Often, what I choose to wear is dictated by two things: what I love, and what is best for my body type. But sometimes being so safe makes me think I’m missing out on some good trends. Sure, every trend isn’t for every one, or every body, but it’s good to test out new things.

I wasn’t sure if skinny jeans were something for me. Sometimes I think that just because it’s made in my size doesn’t mean it’s for me to actually wear.

Bought three pairs, and I love their versatility. I even have them in pink!

Now, I wore a body con dress for the first time a couple weeks ago. Folks with bellies are not advised to wear body con dresses, because it accentuates the belly.

Wore it anyway. Rocked it.

And yet, there are still some things I would love to try and I’m scared to do so. Different attracts attention, and I have to be ready for what it brings. Curious about the things I’m digging? Here are a few things I’m challenging myself to buy and wear this summer:

1. Short Shorts:

From Torrid

Image 4 of ASOS CURVE Exclusive Denim Short With High Waist

From Asos

These shorts are so cute! And I fear they are not going to be as sexy on me as they are in pictures. Now I do shorts, but normally I wear longer shorts like these because I worry about them riding up and looking weird. This has not stopped my lust, and perhaps all I need is the right pair to work for me. I’m up for the challenge.

2. Crop Tops

master piece crop top plus sizes

From CustomPlus

From Forever 21+

Sigh. I love everything about the concept. I see how they are styled. I know that crop doesn’t equal my belly on full display. I still can’t wrap my mind about how it would look on me, and if I could pull it off. I still want to try. I just hope it doesn’t go horribly wrong. The crop top brings me to the next trend:

3. High Waist Jeans

From Plus Size Fix

I can’t figure out how high waist jeans work. High waist skirts, yes, because more than likely they’re so stretchy I can make them come completely over my tummy and sit comfortably. Now, if one adds a zipper and button to the mix…does it dig? Do they go up high enough to not create a higher muffin top? There are logistics that I just don’t get. And yet, if I find a pair in the store I can try on (*stares at companies that make me shop for these things online*) I will, just to see if I can make it work. Don’t know if I’m brave enough to buy, but I’ll try it on.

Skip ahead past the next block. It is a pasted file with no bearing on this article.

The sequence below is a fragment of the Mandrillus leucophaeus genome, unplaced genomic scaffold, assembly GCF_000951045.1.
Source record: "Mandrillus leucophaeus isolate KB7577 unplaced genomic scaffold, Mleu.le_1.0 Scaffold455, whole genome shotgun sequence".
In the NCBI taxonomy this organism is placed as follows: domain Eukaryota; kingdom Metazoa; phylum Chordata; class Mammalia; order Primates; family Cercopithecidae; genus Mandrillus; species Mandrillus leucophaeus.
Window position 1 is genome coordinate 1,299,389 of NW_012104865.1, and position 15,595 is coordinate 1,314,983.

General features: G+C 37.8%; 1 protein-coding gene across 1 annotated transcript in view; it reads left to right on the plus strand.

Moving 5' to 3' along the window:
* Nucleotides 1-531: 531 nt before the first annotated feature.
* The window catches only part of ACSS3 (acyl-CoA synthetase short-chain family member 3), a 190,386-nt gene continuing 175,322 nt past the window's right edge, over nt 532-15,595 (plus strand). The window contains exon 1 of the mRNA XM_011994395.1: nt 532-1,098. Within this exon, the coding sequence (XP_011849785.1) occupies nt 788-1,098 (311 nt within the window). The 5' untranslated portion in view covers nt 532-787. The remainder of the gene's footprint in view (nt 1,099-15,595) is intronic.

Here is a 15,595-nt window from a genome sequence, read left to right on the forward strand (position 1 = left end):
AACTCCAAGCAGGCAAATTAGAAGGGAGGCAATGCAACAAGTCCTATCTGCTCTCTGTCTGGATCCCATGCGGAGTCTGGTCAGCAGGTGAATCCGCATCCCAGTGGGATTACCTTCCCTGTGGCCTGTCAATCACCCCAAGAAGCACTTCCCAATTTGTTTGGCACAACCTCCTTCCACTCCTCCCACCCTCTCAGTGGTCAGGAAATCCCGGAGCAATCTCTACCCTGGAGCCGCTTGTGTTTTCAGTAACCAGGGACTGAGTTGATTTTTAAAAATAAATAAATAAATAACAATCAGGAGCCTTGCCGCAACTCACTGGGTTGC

And finally…

4. Rompers/Jumpsuits

From Monif C.

From Kamishade

jumper

From Forever 21+

Rompers confuse me too. I think they’re adorable, and super comfy, but having to get naked to pee…well, it’s a bit disconcerting. What if it’s an emergency? Is there an emergency drop thread that would allow the garment to fall quickly when pulled? Also: it’s very belly focused, not that it’s stopped me before.

But this is one trend I’m taking by storm. That last romper I posted from Forever 21? I bought last week. And I’m going to wear it next week on one of my off days.

Stay tuned. 🙂

Retail Therapy Shopping

Taking Up Space

Author’s Note: With all the talk of going bold this week, I figured I’d share this piece from my idea journal. NSFW language in here.

I’ve made it a point to shrink. I don’t want to take up space.

Being fat will do that to you.

I don’t want to draw attention.

My love of bright color is tempered during the week. An all black wardrobe doesn’t turn heads; a neutral eye and lip color palette doesn’t raise an eyebrow.

I’m exhausted, but I don’t want to take that seat. I don’t want to inconvenience those I have to sit next to. If I can’t estimate I can fit, I’ll stand for the whole 45 minute ride home.

And if I do sit, I squish into my seat, hoping I don’t encroach on someone else’s space. Arms folded, bag held against me or resting on my feet so that even my bag doesn’t take unnecessary room.

But I take up space, no matter what I do.

My hair, whether in a high puff, free, or pinned, takes up more space. If I am off and have on loud lipstick or bright shadow, even if I am in the most neutral of outfits, I am noticed. Sometimes people express their admiration with a smile; their dissension with a raised brow. I pat my hair self-consciously. It flattens, then springs back to life, reaching full height.

I still take up space. No matter what I do.

It’s something like springtime. It’s getting warmer; soon it will be hot. I set my arms free, full and squishy. I go to yoga class and stretch them skyward in Warrior 1. I spread them wide in Warrior 2. I notice the fat hanging. I fling them back in Warrior 3; take flight.

Easy to fly when you can’t see the “problem”, right?

I work hard to stay on my mat; keep my mind on my practice.

Taking up space. No matter what I do.

I can’t help taking up space. I’m done apologizing for it–whether it’s changing my outfit because “no one wants to see all that” to putting on all neutral makeup forever and ever amen because I don’t deserve color.

I don’t deserve to take up space. I don’t deserve to demand it.

I reject that shit.

I deserve space, I deserve to take it up, I deserve to adorn myself as I please and take up as much space as I need.